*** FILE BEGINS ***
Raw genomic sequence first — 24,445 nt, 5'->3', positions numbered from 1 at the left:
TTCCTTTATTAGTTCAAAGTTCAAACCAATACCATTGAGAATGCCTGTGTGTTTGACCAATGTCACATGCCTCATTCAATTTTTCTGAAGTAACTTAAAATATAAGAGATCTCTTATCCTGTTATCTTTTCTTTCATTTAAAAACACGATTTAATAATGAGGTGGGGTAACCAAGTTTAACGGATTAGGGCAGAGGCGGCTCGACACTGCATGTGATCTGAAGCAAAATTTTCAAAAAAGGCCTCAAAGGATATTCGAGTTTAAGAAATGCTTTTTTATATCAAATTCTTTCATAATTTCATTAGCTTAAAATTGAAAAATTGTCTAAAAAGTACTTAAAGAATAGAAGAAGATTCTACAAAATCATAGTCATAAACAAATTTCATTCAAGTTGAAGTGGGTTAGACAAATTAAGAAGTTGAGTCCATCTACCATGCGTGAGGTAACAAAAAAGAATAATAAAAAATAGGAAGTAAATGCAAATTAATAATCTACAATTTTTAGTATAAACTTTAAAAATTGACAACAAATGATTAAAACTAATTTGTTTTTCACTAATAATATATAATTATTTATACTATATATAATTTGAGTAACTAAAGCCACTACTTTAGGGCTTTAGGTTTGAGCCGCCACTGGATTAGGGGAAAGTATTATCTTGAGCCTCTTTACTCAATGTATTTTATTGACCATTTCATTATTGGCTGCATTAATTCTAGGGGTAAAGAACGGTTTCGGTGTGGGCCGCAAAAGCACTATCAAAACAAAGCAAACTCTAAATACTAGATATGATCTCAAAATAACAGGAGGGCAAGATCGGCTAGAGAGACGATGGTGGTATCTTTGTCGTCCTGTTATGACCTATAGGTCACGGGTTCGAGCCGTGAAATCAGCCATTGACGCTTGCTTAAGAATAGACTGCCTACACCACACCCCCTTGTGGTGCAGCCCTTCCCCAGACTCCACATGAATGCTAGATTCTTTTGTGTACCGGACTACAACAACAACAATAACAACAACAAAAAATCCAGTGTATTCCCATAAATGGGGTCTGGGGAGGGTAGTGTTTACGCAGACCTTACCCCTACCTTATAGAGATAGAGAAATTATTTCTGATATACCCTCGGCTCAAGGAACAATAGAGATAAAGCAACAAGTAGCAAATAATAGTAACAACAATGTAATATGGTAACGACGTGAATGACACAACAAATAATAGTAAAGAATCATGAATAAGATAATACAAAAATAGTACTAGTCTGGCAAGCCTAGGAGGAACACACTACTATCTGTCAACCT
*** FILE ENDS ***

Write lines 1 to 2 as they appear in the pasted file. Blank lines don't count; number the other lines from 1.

Raw genomic sequence first — 24,445 nt, 5'->3', positions numbered from 1 at the left:
TTCCTTTATTAGTTCAAAGTTCAAACCAATACCATTGAGAATGCCTGTGTGTTTGACCAATGTCACATGCCTCATTCAATTTTTCTGAAGTAACTTAAAATATAAGAGATCTCTTATCCTGTTATCTTTTCTTTCATTTAAAAACACGATTTAATAATGAGGTGGGGTAACCAAGTTTAACGGATTAGGGCAGAGGCGGCTCGACACTGCATGTGATCTGAAGCAAAATTTTCAAAAAAGGCCTCAAAGGATATTCGAGTTTAAGAAATGCTTTTTTATATCAAATTCTTTCATAATTTCATTAGCTTAAAATTGAAAAATTGTCTAAAAAGTACTTAAAGAATAGAAGAAGATTCTACAAAATCATAGTCATAAACAAATTTCATTCAAGTTGAAGTGGGTTAGACAAATTAAGAAGTTGAGTCCATCTACCATGCGTGAGGTAACAAAAAAGAATAATAAAAAATAGGAAGTAAATGCAAATTAATAATCTACAATTTTTAGTATAAACTTTAAAAATTGACAACAAATGATTAAAACTAATTTGTTTTTCACTAATAATATATAATTATTTATACTATATATAATTTGAGTAACTAAAGCCACTACTTTAGGGCTTTAGGTTTGAGCCGCCACTGGATTAGGGGAAAGTATTATCTTGAGCCTCTTTACTCAATGTATTTTATTGACCATTTCATTATTGGCTGCATTAATTCTAGGGGTAAAGAACGGTTTCGGTGTGGGCCGCAAAAGCACTATCAAAACAAAGCAAACTCTAAATACTAGATATGATCTCAAAATAACAGGAGGGCAAGATCGGCTAGAGAGACGATGGTGGTATCTTTGTCGTCCTGTTATGACCTATAGGTCACGGGTTCGAGCCGTGAAATCAGCCATTGACGCTTGCTTAAGAATAGACTGCCTACACCACACCCCCTTGTGGTGCAGCCCTTCCCCAGACTCCACATGAATGCTAGATTCTTTTGTGTACCGGACTACAACAACAACAATAACAACAACAAAAAATCCAGTGTATTCCCATAAATGGGGTCTGGGGAGGGTAGTGTTTACGCAGACCTTACCCCTACCTTATAGAGATAGAGAAATTATTTCTGATATACCCTCGGCTCAAGGAACAATAGAGATAAAGCAACAAGTAGCAAATAATAGTAACAACAATGTAATATGGTAACGACGTGAATGACACAACAAATAATAGTAAAGAATCATGAATAAGATAATACAAAAATAGTACTAGTCTGGCAAGCCTAGGAGGAACACACTACTATCTGTCAACCT